The service of Tenebrae, which means “shadows” or “darkness” in Latin, is taken from a special form of Evening Prayer used on the Wednesday, Thursday or Friday of Holy Week. (Time 41:47.)
Using scripture passages, music, and light, the story of Jesus’ betrayal, arrest, and crucifixion is retold in dramatic fashion. During this service, candles are gradually extinguished and the lights dimmed until only a single candle, considered a symbol of Christ, remains. Toward the end of the service, the ‘Christ candle’ is hidden, illustrating the apparent victory of the forces of evil over good. At the very end, a loud noise is made, recalling the earthquake at the time of Jesus’ death and his resurrection. The hidden candle is then restored to its place, symbolizing the triumph of Christ over death. By this single light, we all depart in silence.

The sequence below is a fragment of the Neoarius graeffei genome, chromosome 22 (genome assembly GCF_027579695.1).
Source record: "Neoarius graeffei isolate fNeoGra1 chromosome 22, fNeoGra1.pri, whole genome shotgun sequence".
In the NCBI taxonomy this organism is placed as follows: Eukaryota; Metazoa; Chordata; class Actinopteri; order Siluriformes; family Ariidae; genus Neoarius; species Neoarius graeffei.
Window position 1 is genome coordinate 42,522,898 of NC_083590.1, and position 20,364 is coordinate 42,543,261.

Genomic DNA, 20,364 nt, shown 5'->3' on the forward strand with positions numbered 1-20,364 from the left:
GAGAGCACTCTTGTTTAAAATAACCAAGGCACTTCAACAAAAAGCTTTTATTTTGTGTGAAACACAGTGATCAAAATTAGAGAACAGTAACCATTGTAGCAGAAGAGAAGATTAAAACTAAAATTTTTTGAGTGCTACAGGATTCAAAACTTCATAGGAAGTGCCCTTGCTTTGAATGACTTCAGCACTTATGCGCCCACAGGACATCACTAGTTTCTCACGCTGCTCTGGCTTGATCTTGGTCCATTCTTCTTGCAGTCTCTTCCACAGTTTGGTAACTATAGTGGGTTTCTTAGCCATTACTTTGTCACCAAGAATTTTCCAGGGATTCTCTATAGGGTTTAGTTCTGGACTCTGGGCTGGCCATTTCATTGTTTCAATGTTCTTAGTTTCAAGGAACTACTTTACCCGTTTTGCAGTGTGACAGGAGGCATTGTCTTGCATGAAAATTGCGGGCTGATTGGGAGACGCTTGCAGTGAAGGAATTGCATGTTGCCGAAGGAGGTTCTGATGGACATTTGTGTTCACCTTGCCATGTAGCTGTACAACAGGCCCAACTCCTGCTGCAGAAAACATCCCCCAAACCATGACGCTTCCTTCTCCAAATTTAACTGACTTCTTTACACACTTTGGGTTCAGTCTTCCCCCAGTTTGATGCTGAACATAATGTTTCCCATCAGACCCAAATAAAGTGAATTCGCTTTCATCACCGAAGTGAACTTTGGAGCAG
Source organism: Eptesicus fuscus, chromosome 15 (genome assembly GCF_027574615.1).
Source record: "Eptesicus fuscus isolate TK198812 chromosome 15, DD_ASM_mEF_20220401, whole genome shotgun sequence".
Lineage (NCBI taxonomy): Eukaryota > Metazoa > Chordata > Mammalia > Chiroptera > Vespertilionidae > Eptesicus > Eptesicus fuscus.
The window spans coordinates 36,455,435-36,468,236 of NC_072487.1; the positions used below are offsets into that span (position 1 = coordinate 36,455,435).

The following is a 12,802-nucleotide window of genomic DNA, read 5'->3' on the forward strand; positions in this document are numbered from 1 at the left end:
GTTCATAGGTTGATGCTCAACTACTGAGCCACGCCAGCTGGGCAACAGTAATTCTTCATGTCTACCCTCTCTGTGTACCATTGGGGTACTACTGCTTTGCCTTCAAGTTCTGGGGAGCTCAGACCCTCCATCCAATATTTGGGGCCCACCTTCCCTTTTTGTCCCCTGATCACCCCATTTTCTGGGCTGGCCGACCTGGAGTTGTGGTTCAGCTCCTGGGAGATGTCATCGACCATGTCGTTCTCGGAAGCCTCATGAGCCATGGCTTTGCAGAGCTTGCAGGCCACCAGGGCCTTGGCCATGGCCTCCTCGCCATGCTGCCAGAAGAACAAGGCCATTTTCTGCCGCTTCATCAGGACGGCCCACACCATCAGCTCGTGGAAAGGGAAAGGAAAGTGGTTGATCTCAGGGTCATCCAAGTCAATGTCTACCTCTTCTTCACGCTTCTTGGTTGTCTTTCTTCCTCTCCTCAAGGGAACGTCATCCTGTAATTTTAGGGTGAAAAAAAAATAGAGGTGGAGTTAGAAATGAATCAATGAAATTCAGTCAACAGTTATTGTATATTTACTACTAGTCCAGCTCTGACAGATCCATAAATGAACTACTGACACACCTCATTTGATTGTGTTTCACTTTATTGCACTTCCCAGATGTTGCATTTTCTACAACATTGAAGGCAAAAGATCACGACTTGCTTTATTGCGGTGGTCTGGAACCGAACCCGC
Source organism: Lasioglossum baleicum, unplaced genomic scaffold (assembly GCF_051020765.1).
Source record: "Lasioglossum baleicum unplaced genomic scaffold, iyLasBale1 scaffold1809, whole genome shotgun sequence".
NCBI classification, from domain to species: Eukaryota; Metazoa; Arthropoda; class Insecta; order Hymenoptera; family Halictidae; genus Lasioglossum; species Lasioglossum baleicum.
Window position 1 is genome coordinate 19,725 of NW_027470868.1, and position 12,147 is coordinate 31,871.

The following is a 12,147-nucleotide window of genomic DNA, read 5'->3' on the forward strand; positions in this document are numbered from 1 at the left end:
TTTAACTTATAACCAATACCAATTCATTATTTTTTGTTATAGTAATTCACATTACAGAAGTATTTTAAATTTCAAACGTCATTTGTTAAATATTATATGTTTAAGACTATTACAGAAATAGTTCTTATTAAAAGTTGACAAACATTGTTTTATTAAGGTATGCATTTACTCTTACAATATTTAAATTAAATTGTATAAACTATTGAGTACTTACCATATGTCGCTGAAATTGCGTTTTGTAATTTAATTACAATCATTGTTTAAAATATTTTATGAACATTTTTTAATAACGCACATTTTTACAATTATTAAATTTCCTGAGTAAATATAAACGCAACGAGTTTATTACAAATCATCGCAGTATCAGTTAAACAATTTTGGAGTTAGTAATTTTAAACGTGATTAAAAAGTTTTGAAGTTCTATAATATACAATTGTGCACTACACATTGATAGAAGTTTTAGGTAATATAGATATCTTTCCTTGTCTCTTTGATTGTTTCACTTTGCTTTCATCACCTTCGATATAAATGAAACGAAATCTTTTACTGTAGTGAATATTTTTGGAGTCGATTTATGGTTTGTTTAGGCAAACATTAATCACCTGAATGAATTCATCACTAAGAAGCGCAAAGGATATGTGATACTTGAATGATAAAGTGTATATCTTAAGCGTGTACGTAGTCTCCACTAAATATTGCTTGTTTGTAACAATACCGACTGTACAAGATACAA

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The Rev. Dr. William H. Allport, II, Celebrant
Mark A. Trautman, Director of Music
Choristers from St. Paul's Choir School